News & Analysis

Fantasy football stats: Atlanta Falcons best of the last decade

By Daniel Kelley
Mar 9, 2019

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Sep 16, 2018; Atlanta, GA, USA; Atlanta Falcons wide receiver Julio Jones (11) makes a catch in the third quarter against the Carolina Panthers at Mercedes-Benz Stadium. Mandatory Credit: Jason Getz-USA TODAY Sports

(This is our Fantasy Lookback, a review of the top fantasy football seasons at each position for each franchise over the last decade of NFL action. We’ll look at some big names that are still going and some who have been gone long enough that they’re in the Hall of Fame. Today: The Atlanta Falcons)

If the Falcons start 2019 0-2, they will be 100 games under .500 for the franchise history (playoffs included). The early history of the team was a rough one, with occasional pops of competitiveness breaking up the monotony of losing. That’s true for a lot of teams, of course, but the Falcons are one of those.

But if you have a child who was born on Jan. 1, 2008, that child has pretty much only known the Falcons to be competitive. In the 11 years of that hypothetical child’s life, the Falcons have three division titles, six playoff appearances, a Super Bowl they should have won very recently, and a combined 106-80 record. Perfectly good. Congratulate your 11-year-old on a recent birthday for me.

Let’s take a look at the best Falcons fantasy seasons of the last decade.

(Follow along with the whole series here.)

Quarterback

Matt Ryan, 2018

(422-608 passing, 4,924 passing yards, 35 TD, 7 INT, 125 rushing yards, 3 TD, 355.0 fantasy points, QB2)

Ryan’s monster season had the misfortune of coming at the same time as Patrick Mahomes’ so-much-more-monster season, which means he put up the 14th-best fantasy QB season of all time largely in the shadows. For Ryan, though, it’s the culmination of a long stretch as the Falcons’ only quarterback. Chris Redman’s 119 pass attempts in 2009, when Ryan didn’t play all 16 games, is the only time a player other than Ryan has more than 28 attempts in a season since he joined the team.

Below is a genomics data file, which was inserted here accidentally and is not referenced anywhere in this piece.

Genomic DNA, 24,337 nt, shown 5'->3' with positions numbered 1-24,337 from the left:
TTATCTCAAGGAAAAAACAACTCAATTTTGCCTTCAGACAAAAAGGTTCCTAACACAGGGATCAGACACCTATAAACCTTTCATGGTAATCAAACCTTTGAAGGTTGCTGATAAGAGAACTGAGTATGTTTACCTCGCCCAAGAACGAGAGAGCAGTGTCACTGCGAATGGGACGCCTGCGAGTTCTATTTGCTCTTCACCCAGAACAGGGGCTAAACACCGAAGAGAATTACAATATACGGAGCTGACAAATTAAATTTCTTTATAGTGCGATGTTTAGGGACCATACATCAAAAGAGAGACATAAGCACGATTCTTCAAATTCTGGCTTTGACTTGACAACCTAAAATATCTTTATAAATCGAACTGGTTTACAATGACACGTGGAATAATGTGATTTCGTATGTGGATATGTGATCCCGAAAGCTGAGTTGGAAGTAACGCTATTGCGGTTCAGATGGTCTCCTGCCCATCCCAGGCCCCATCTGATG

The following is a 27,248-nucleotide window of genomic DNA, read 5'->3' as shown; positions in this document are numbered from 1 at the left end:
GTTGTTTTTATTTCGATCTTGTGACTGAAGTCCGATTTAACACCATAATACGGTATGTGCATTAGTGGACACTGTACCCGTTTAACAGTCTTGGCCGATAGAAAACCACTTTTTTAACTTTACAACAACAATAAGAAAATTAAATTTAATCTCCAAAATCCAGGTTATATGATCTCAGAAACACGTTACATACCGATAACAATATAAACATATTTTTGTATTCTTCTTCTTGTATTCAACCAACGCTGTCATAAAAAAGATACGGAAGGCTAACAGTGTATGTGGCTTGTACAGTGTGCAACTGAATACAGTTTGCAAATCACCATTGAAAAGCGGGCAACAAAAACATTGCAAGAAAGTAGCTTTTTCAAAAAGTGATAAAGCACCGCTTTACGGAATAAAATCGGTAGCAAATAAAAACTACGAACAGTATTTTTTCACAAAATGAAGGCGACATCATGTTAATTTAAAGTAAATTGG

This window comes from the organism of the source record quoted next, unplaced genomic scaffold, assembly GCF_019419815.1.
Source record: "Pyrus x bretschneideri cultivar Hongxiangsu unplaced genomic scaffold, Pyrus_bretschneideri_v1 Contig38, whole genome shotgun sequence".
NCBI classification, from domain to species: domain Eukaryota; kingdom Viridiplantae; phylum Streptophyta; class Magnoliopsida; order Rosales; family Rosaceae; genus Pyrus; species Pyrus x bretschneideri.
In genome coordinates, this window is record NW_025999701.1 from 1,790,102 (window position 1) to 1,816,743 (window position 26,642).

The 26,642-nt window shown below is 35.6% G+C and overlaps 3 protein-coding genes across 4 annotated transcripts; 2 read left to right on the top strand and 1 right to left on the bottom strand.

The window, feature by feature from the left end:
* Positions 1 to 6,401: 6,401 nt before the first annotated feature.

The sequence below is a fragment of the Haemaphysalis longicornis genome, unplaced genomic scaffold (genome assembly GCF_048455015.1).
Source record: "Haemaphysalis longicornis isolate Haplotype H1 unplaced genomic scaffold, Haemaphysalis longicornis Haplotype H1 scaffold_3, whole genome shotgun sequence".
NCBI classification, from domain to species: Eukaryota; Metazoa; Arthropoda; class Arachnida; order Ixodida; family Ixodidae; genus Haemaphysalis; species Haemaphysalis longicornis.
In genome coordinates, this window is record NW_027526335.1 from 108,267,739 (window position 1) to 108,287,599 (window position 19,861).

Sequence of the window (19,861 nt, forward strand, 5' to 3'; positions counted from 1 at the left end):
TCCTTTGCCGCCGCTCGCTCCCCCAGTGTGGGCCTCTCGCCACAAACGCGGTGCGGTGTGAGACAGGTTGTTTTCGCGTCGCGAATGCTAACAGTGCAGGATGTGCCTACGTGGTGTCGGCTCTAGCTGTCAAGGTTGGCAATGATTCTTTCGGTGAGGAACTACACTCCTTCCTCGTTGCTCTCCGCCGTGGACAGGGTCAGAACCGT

Running back

Devonta Freeman, 2015

(265 rushes, 1,057 rush yards, 12 TDs, 73 receptions, 578 receiving yards, 3 TDs, 316.4 PPR points, RB1)

The Falcons have had Michael Turner and late-stage Steven Jackson on the roster over this stretch, but Turner’s last of involvement in the passing game and Jackson’s age kept them from putting up numbers even close to what Freeman did in 2015 (or 2016, frankly). Freeman has never again put up numbers quite like he did in that monster season, largely because his receiving production hasn’t been there — his second-highest career totals have been 54 receptions and 462 yards — but he stands to be the bell cow or close to it in 2019 with Tevin Coleman likely to leave in free agency.

Wide receiver

Julio Jones, 2015

(136 receptions, 193 targets, 1,871 yards, 8 TDs, 369.1 PPR points, WR2)

That 2015 season for Jones featured the fifth-most targets of all-time and the second-most receiving yards (with Antonio Brown that same year coming in fourth). It was also the second of Jones’ five straight years (in a still-active streak) with at least 1,400 receiving yards, an all-time record. He might never be an elite touchdown scorer (though he did score 10 on 129 targets in 2012 and then 8 over 89 targets in the second half of 2018), but Jones’ ridiculous yardage abilities are unlike anything we’ve ever seen.

Tight end

Tony Gonzalez, 2012

(93 receptions, 121 targets, 930 yards, 8 TDs, 234.0 PPR points, TE2)

Austin Hooper was something of a third-year breakout in 2018, finishing as fantasy’s TE6 (albeit in a very down year for the position). His fantasy total would be 71 points shy of Gonzalez’ best year as a Falcon, and the five years Gonzalez spent in Atlanta are the top five TE scoring years the Falcons have had in the last decade. He’s a worthy Hall of Famer, is what I’m saying.

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